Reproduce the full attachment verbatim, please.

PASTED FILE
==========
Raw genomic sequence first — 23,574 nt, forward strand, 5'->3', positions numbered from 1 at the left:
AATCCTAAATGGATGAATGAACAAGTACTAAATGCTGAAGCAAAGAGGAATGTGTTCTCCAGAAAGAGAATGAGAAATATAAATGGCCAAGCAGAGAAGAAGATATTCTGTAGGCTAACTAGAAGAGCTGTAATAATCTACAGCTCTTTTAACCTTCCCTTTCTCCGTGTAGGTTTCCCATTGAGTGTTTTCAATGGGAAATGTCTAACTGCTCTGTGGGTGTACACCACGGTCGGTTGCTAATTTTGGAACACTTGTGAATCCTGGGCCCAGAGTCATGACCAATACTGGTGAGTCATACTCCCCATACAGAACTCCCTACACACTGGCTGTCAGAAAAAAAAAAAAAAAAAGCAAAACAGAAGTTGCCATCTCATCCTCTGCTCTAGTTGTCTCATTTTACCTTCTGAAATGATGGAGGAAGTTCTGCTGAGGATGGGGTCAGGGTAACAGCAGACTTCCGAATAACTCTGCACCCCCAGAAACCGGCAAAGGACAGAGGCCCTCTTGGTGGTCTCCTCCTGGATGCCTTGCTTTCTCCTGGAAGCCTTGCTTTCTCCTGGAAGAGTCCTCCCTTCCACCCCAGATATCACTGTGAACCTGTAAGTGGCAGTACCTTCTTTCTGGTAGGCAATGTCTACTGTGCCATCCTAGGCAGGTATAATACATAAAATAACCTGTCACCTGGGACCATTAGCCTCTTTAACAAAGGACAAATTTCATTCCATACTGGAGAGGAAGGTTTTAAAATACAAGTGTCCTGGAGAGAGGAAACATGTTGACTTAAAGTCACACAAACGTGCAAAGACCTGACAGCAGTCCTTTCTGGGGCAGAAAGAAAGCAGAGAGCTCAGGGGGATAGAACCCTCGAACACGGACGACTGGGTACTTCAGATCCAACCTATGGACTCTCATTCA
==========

Raw genomic sequence first — 23,574 nt, forward strand, 5'->3', positions numbered from 1 at the left:
AATCCTAAATGGATGAATGAACAAGTACTAAATGCTGAAGCAAAGAGGAATGTGTTCTCCAGAAAGAGAATGAGAAATATAAATGGCCAAGCAGAGAAGAAGATATTCTGTAGGCTAACTAGAAGAGCTGTAATAATCTACAGCTCTTTTAACCTTCCCTTTCTCCGTGTAGGTTTCCCATTGAGTGTTTTCAATGGGAAATGTCTAACTGCTCTGTGGGTGTACACCACGGTCGGTTGCTAATTTTGGAACACTTGTGAATCCTGGGCCCAGAGTCATGACCAATACTGGTGAGTCATACTCCCCATACAGAACTCCCTACACACTGGCTGTCAGAAAAAAAAAAAAAAAAAGCAAAACAGAAGTTGCCATCTCATCCTCTGCTCTAGTTGTCTCATTTTACCTTCTGAAATGATGGAGGAAGTTCTGCTGAGGATGGGGTCAGGGTAACAGCAGACTTCCGAATAACTCTGCACCCCCAGAAACCGGCAAAGGACAGAGGCCCTCTTGGTGGTCTCCTCCTGGATGCCTTGCTTTCTCCTGGAAGCCTTGCTTTCTCCTGGAAGAGTCCTCCCTTCCACCCCAGATATCACTGTGAACCTGTAAGTGGCAGTACCTTCTTTCTGGTAGGCAATGTCTACTGTGCCATCCTAGGCAGGTATAATACATAAAATAACCTGTCACCTGGGACCATTAGCCTCTTTAACAAAGGACAAATTTCATTCCATACTGGAGAGGAAGGTTTTAAAATACAAGTGTCCTGGAGAGAGGAAACATGTTGACTTAAAGTCACACAAACGTGCAAAGACCTGACAGCAGTCCTTTCTGGGGCAGAAAGAAAGCAGAGAGCTCAGGGGGATAGAACCCTCGAACACGGACGACTGGGTACTTCAGATCCAACCTATGGACTCTCATTCA